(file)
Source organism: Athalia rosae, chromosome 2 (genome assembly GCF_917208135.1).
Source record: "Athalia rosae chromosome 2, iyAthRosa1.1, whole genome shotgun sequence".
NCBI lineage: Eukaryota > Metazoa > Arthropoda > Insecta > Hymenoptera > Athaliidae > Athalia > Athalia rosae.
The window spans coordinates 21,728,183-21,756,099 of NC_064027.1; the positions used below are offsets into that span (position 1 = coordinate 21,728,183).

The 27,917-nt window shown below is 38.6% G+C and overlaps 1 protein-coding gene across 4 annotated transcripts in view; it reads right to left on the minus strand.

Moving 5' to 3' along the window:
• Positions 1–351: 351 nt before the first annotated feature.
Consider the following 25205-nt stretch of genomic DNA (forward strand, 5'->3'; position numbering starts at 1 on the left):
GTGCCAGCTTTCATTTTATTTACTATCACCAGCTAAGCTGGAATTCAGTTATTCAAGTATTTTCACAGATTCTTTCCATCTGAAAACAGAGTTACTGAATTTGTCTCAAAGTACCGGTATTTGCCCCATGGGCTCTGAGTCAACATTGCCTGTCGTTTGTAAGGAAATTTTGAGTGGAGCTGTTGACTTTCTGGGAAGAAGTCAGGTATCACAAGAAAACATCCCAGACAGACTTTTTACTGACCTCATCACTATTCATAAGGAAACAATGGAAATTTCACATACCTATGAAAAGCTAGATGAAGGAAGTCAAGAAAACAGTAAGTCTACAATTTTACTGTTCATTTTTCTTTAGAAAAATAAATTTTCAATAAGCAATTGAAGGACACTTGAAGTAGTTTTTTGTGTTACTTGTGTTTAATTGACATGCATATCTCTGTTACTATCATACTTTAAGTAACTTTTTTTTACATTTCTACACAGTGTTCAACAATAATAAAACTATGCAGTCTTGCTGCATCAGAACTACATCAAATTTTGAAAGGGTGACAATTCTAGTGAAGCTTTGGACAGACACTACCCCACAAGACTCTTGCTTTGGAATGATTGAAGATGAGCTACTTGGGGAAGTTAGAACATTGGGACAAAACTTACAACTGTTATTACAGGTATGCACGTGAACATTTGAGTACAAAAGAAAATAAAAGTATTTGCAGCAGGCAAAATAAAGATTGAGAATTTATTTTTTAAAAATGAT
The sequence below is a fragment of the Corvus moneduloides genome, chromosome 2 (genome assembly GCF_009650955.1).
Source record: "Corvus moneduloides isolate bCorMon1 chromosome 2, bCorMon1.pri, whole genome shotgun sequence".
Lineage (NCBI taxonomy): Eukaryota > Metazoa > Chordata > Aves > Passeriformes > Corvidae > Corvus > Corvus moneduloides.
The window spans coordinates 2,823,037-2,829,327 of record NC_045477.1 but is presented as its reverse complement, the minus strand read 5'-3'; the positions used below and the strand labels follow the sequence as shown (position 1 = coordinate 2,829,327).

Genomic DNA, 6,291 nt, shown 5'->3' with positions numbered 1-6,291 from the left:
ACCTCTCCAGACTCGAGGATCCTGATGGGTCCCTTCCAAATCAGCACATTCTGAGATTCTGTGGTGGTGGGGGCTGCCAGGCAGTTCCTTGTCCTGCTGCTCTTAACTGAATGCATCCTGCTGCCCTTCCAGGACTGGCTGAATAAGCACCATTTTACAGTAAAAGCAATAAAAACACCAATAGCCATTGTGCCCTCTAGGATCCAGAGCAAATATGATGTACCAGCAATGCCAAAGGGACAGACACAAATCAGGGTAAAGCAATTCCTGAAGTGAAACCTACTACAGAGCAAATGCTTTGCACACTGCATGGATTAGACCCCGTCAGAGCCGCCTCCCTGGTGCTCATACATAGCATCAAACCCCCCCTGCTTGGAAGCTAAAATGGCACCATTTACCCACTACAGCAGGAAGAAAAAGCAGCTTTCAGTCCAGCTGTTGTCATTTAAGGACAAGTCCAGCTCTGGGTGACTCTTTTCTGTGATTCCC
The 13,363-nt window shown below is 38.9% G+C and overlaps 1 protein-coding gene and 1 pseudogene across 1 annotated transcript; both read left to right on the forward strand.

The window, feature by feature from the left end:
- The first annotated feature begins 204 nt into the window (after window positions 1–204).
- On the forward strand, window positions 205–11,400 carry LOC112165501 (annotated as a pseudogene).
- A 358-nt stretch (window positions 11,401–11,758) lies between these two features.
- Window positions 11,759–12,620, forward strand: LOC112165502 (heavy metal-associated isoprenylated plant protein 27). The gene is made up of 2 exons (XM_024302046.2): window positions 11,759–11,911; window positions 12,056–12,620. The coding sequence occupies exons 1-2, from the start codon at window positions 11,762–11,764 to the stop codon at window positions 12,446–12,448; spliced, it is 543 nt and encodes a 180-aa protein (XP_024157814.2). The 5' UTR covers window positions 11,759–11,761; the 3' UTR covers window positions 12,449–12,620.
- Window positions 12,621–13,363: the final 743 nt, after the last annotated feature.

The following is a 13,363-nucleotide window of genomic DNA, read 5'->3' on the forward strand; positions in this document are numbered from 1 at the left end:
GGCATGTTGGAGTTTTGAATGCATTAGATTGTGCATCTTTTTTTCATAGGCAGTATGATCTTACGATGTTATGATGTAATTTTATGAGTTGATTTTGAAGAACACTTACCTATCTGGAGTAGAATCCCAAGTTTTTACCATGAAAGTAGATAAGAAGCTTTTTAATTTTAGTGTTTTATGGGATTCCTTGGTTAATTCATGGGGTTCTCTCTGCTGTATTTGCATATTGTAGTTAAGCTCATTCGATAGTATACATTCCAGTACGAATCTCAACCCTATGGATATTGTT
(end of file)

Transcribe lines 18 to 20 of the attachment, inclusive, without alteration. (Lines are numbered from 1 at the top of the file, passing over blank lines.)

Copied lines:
- The first annotated feature begins 204 nt into the window (after window positions 1–204).
- On the forward strand, window positions 205–11,400 carry LOC112165501 (annotated as a pseudogene).
- A 358-nt stretch (window positions 11,401–11,758) lies between these two features.